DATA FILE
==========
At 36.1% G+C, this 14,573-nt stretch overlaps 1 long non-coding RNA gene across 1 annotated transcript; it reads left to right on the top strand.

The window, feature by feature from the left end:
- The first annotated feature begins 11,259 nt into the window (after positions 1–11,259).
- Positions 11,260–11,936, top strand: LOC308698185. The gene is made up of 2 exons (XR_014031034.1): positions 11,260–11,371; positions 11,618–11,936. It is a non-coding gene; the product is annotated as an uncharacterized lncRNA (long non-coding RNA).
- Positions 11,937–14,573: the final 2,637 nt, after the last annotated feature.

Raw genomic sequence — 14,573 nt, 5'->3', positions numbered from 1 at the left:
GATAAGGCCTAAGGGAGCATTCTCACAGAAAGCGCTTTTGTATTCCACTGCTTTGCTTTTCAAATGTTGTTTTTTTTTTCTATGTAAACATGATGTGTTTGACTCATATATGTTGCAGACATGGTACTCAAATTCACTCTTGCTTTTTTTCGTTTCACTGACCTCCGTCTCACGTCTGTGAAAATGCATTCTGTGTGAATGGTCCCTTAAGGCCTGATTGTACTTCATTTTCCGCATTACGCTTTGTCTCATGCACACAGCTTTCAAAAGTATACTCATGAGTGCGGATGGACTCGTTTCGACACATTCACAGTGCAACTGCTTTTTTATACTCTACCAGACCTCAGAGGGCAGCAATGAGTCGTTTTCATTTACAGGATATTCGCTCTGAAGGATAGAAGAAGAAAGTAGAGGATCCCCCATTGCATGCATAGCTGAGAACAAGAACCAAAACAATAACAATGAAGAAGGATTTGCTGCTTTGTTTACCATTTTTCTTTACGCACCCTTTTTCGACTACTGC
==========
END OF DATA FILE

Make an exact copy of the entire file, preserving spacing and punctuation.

At 36.1% G+C, this 14,573-nt stretch overlaps 1 long non-coding RNA gene across 1 annotated transcript; it reads left to right on the top strand.

The window, feature by feature from the left end:
- The first annotated feature begins 11,259 nt into the window (after positions 1–11,259).
- Positions 11,260–11,936, top strand: LOC308698185. The gene is made up of 2 exons (XR_014031034.1): positions 11,260–11,371; positions 11,618–11,936. It is a non-coding gene; the product is annotated as an uncharacterized lncRNA (long non-coding RNA).
- Positions 11,937–14,573: the final 2,637 nt, after the last annotated feature.

Raw genomic sequence — 14,573 nt, 5'->3', positions numbered from 1 at the left:
GATAAGGCCTAAGGGAGCATTCTCACAGAAAGCGCTTTTGTATTCCACTGCTTTGCTTTTCAAATGTTGTTTTTTTTTTCTATGTAAACATGATGTGTTTGACTCATATATGTTGCAGACATGGTACTCAAATTCACTCTTGCTTTTTTTCGTTTCACTGACCTCCGTCTCACGTCTGTGAAAATGCATTCTGTGTGAATGGTCCCTTAAGGCCTGATTGTACTTCATTTTCCGCATTACGCTTTGTCTCATGCACACAGCTTTCAAAAGTATACTCATGAGTGCGGATGGACTCGTTTCGACACATTCACAGTGCAACTGCTTTTTTATACTCTACCAGACCTCAGAGGGCAGCAATGAGTCGTTTTCATTTACAGGATATTCGCTCTGAAGGATAGAAGAAGAAAGTAGAGGATCCCCCATTGCATGCATAGCTGAGAACAAGAACCAAAACAATAACAATGAAGAAGGATTTGCTGCTTTGTTTACCATTTTTCTTTACGCACCCTTTTTCGACTACTGC